Idar’s Finale Is Tucson’s Prelude

Idar-Oberstein saw the usual gem names from the usual gem merchants, but in true Idar fashion, there was nothing usual about the quality of cutting on display at Intergem.

Ekkehard Schneider, known for his aquamarine sailboat-cut design labeled “Tradewinds,” traversed a more traditional course, cutting flawless top-color single stones. Schneider, who took first place this year for “Competence in Cutting,” entered three gems: a fine green 25-mm x 150-mm oval step-cut Namibian tourmaline weighing 50 cts.; a rare pinkish-red tourmaline, labeled as a “conceptionally sophisticated cut,” weighing more than 40 cts.; and an exceptional 65-ct. Namibian heliodor in a pendeloque cut, measuring 37 mm x 29 mm.

Then there was Constantin Wild. Always looking to cut multiples of fine color, Wild displayed a suite of 13 octagon-cut top-color Santa Maria Africana aquamarines, 284 cts. in all. Wild noticed that tanzanite, peridot, and rubellite were good sellers, along with morganite and aquamarine. He also introduced this year the new find of “spinel-red” sunstone from Zaire. Looking for another cutting option, Wild teamed up with Paul de Maere and his patented Lion Cut. Originally for diamonds, now in color, it’s described as a fusion of the classical rose cut with the brilliant cut.

Another tandem cutting team, Karl Egon Wild and Thomas Petsch, displayed their trademark Context and Spirit Sun cuts alongside traditionally cut stones. Also mixing traditional with modern, Hans-Dieter Haag highlighted gem designer Horst Nees, who’s Munsteiner-esque fantasy cuts are in contrast to the precision calibrated square-cut lines of tsavorite, grossularites, and garnet suites for which Haag is most famous.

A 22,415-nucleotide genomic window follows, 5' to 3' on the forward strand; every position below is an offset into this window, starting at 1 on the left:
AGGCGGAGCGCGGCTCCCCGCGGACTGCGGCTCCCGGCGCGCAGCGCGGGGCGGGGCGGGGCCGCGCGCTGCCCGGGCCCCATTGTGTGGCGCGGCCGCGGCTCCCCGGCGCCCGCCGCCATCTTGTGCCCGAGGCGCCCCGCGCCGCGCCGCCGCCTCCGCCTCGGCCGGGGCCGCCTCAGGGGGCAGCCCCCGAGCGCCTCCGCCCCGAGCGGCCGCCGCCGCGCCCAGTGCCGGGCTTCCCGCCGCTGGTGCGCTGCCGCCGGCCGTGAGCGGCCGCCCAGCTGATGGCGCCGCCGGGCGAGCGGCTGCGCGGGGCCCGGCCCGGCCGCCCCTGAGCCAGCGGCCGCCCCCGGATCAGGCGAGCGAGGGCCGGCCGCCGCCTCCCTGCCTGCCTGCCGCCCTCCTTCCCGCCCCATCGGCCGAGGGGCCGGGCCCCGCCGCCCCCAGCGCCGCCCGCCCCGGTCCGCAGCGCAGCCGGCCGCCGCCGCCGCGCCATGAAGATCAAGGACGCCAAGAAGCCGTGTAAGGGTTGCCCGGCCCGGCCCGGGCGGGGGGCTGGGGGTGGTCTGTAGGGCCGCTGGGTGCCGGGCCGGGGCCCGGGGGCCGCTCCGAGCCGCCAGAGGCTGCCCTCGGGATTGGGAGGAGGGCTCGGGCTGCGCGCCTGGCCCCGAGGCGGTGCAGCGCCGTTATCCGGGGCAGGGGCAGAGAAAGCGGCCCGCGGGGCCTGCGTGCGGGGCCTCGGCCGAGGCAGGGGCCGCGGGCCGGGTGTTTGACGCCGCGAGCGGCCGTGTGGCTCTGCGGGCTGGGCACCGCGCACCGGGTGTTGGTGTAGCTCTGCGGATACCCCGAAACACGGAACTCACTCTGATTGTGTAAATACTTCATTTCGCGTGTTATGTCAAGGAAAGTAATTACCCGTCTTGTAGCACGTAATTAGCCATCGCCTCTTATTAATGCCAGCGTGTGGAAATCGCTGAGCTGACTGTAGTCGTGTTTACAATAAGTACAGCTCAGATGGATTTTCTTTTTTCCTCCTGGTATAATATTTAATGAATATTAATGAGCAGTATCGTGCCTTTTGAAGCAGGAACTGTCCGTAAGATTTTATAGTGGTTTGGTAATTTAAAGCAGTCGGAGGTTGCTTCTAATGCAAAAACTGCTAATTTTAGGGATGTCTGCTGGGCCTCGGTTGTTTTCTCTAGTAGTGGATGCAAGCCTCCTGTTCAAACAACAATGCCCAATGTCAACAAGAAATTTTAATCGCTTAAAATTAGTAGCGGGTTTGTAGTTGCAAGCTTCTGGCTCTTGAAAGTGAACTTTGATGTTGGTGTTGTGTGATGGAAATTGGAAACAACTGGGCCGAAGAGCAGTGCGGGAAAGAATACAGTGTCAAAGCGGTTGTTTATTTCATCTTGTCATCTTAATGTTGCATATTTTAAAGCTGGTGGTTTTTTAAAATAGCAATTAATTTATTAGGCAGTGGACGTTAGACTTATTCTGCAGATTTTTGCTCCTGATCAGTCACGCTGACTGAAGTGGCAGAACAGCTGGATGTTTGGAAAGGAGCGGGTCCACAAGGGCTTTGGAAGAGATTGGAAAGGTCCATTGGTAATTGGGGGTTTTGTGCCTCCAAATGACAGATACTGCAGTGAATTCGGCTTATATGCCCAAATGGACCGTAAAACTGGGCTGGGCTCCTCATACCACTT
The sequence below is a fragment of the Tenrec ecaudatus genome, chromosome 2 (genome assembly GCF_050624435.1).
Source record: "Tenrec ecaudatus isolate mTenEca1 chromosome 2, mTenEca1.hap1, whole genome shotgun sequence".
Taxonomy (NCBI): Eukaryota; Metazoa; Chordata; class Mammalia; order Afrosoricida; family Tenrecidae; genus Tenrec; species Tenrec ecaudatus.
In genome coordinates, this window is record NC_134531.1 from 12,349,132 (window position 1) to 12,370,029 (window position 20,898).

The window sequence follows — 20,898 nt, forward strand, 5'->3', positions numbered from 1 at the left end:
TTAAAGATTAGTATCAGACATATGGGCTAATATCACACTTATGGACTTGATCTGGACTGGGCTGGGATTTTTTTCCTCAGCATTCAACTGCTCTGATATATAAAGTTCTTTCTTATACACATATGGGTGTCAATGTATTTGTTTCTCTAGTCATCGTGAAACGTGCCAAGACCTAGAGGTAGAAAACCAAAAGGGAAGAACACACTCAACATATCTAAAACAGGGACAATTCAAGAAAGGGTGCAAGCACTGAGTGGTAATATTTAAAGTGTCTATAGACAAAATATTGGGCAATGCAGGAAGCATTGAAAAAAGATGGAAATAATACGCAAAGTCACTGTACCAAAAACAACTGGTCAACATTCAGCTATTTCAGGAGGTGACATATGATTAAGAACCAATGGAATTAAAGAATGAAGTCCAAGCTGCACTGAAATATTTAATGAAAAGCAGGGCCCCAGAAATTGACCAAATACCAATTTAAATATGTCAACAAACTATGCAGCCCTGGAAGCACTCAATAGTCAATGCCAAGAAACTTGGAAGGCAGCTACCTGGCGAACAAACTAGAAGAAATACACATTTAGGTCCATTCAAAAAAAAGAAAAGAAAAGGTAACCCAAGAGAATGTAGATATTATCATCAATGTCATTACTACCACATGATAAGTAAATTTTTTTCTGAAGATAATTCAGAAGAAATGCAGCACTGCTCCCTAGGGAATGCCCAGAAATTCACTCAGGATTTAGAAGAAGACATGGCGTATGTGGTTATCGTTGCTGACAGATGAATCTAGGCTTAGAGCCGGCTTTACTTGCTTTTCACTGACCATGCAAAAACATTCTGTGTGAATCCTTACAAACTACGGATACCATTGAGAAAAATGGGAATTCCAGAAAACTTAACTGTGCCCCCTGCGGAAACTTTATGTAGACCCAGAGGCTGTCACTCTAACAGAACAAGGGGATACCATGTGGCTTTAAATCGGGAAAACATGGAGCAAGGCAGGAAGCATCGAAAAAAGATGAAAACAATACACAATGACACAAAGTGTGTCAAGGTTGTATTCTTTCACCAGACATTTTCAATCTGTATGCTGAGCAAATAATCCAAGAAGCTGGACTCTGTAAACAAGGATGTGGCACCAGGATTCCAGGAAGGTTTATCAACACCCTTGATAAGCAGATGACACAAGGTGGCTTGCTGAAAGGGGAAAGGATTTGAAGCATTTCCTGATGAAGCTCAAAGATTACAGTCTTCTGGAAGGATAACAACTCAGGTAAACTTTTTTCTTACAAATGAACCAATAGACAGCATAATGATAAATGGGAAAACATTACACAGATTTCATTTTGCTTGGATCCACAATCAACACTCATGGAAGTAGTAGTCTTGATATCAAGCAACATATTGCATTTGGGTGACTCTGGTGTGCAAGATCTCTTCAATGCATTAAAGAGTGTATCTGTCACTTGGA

Tucson. More of the same will be seen in Tucson, not only from the German contingency at the GLDA show but also from fine American cutters. And one should note that with the limited supply of top-quality goods, and higher demand for same, asking prices could be more than retailers might wish.

But there should be bargains in Tucson, too. In a recent Bangkok and Chanthaburi gem report, Simon Bruce-Lockhart, FGA,’s gemological manager, stated that since Burma has reopened its border with Thailand, large numbers of rubies are coming in. According to Bruce-Lockhart, this has caused “an unsettling of prices,” and with the large quantity of Madagascar ruby already in Thailand, any influx of Burma ruby could drive down ruby prices even further. The caveat, however, is that there have been reports of bulk-diffusion-treated ruby in the market. Of course, unheated rubies from Mogok are available, at what always seem to be high prices. Don’t spend any time looking for unheated ruby from Mong Hsu.

Economic worries this past holiday season in Thailand should leave Thai dealers with plenty of stock for Tucson. This should also provide some much-needed relief for U.S. retail jewelers.

Sapphire. Bruce-Lockhart’s blue sapphire report notes that some of the biggest traders in the Bangkok export business indicated that unheated blue sapphires account for only about 0.05% of the total traded by carat weight, or about 2% of the market in value. This suggests that there may be hefty premiums on unheated stones in Tucson. The caveat here is that Madagascar blue sapphire requires only a mild heating to improve color, so it may be visually confused with natural-color sapphire. This will not be an obvious or easy identification.

Also, Bruce-Lockhart’s Thai gem-trader import survey lists Madagascar sapphire as leading the way at 27%. More important than the blue Madagascar sapphire is the pink, which is used to create bulk-diffusion-treated “padparadscha.” Coming in second place is Australian sapphire with an 18% market share. Again, buyer beware: The Australian sapphires, typically very dark greenish-blue, also may be bulk-diffusion-treated to create a lighter, brighter, green-blue. And watch out for bulk-diffused colorless sapphire that ends up as wonderful yellows and oranges. Overall, we may be in for a tough year for sapphire.